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Thread: Cash proposes big pay increases

  1. #1
    Tony Fracasso - Admin
    Join Date
    May 2003
    Buffalo, New York, United States

    Cash proposes big pay increases

    Cash proposes big pay increases for Buffalo Public Schools' top administrators

    Dec 13, 2021 Updated 2 hrs ago

    Top Buffalo Public Schools administrators and a few non-union employees would receive raises ranging from 6% to 40% under a proposal from Superintendent Kriner Cash.

    If the School Board approves his proposal at its meeting Wednesday, the raises would likely take effect in January.

    The percentage increases are high, Cash acknowledged, but those employees’ salaries will remain at those rates for the next four years.

    So, for example, rather than receiving a 2.5% raise each of the next four years, an employee would get a 10% increase this year, and then maintain that salary level for each of the next four years.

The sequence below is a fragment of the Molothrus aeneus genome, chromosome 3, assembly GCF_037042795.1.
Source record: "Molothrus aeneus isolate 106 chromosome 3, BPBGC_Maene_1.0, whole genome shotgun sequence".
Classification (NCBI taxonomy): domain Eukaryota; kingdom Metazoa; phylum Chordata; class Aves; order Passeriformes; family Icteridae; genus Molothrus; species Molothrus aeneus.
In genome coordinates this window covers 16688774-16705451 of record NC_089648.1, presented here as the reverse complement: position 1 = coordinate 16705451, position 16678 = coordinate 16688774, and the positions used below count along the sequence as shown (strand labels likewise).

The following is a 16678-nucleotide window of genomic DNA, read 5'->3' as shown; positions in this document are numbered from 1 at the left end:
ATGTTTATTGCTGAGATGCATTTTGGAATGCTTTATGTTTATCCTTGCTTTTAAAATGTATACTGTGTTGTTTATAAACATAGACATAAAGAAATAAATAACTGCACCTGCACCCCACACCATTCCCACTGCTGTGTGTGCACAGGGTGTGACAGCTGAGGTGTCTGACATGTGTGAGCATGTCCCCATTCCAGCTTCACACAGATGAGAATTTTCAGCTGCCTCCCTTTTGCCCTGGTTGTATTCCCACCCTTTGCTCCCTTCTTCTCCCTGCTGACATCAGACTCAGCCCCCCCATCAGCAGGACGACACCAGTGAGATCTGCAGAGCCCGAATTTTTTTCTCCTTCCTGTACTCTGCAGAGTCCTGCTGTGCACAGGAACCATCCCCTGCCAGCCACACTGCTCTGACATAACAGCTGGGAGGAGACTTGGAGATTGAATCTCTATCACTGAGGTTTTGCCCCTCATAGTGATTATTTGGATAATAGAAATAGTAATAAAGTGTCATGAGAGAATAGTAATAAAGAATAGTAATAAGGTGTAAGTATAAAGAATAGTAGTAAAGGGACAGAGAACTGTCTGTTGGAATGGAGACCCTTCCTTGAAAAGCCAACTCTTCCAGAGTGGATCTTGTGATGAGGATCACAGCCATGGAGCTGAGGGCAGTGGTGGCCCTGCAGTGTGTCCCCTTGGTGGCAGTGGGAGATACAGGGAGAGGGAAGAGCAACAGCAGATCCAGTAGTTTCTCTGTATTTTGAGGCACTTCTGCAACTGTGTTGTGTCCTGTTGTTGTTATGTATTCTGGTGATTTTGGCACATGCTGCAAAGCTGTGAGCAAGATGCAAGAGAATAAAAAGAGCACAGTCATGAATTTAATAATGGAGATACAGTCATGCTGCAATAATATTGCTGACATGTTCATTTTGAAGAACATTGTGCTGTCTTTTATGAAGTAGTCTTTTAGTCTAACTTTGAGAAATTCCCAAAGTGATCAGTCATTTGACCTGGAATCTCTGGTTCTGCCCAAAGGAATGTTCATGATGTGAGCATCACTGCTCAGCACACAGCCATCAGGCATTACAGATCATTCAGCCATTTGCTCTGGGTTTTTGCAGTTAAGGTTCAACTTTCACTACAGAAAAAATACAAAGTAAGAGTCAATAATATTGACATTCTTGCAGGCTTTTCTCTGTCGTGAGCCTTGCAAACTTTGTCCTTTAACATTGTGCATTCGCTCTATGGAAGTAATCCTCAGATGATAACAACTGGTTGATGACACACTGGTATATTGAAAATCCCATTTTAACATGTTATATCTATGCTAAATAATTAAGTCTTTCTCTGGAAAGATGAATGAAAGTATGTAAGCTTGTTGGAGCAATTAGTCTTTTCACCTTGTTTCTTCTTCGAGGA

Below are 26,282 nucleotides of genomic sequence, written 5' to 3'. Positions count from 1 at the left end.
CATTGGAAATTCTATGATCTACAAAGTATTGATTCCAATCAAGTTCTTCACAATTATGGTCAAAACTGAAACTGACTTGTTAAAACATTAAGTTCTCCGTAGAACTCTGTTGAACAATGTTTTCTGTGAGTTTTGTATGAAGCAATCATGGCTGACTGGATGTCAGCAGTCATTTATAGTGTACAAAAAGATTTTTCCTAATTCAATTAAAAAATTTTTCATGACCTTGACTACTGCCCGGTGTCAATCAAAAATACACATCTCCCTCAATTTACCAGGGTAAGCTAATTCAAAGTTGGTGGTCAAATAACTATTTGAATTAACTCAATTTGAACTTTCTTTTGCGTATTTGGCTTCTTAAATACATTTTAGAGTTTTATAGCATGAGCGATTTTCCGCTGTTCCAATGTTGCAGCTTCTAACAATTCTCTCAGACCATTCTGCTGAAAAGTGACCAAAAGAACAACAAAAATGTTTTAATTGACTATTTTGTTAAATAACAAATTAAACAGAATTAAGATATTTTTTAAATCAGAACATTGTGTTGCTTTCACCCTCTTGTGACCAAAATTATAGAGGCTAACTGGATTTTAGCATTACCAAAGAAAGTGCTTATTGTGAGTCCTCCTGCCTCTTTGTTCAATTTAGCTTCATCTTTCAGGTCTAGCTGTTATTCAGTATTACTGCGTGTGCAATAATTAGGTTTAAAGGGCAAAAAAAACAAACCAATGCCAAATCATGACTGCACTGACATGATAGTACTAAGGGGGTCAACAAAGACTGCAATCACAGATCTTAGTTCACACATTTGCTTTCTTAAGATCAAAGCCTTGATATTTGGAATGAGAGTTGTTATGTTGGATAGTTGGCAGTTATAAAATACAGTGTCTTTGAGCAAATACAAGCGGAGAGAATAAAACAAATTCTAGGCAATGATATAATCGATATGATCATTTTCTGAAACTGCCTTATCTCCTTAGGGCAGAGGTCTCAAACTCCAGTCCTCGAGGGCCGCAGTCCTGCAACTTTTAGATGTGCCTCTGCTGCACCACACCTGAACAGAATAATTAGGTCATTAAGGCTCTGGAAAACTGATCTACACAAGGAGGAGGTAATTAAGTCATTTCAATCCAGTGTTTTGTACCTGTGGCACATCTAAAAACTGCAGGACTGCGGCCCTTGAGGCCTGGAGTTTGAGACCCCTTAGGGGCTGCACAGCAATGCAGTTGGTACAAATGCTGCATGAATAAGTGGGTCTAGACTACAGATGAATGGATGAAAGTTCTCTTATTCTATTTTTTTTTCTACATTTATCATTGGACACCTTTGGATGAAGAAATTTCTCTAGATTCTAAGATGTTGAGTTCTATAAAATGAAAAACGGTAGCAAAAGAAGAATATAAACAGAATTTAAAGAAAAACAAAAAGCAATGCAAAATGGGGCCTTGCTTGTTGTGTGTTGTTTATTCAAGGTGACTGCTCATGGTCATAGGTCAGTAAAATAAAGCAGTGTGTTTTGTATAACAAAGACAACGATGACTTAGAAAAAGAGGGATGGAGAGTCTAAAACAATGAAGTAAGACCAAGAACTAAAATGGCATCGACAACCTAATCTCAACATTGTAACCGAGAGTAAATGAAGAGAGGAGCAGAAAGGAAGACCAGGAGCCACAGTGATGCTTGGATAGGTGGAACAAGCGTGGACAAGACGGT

The 30 employees in his plan include nine associate superintendents; three lawyers; four finance officials; an investigator; and two secretaries who work in the superintendent’s office.

    Since Cash was hired in Buffalo in 2015, the administrators and non-union workers have received a 7.6% increase in pay, he said. To keep them in the district, he said he needs to increase their pay to make it comparable with districts of similar size.

    “Their performance has been excellent through Covid, and I want to make sure they all feel valued,” he said.

    For the cabinet-level administrators, he is proposing a three-tier pay scale.

    A small group of the highest-level administrators who are responsible for district-wide operations – those Cash meets with a few times a week – would make $185,000. The chief academic officer, chief technology officer and others at that level would earn $175,000.

    How can they justify this?

    Are they so full of themselves they think they deserve these raises?

  2. #2
    Join Date
    Apr 2009
    He’s not called “Cash” for nothing. The more in his pocket the better. They want a lot of pay to “manage” an entity that ceased functioning as an institution of learning over 25 years ago.

  3. #3
    Tony Fracasso - Admin
    Join Date
    May 2003
    Buffalo, New York, United States
    I think it's just a bad time to even consider raises. Especially when they are clearly not "underpaid".

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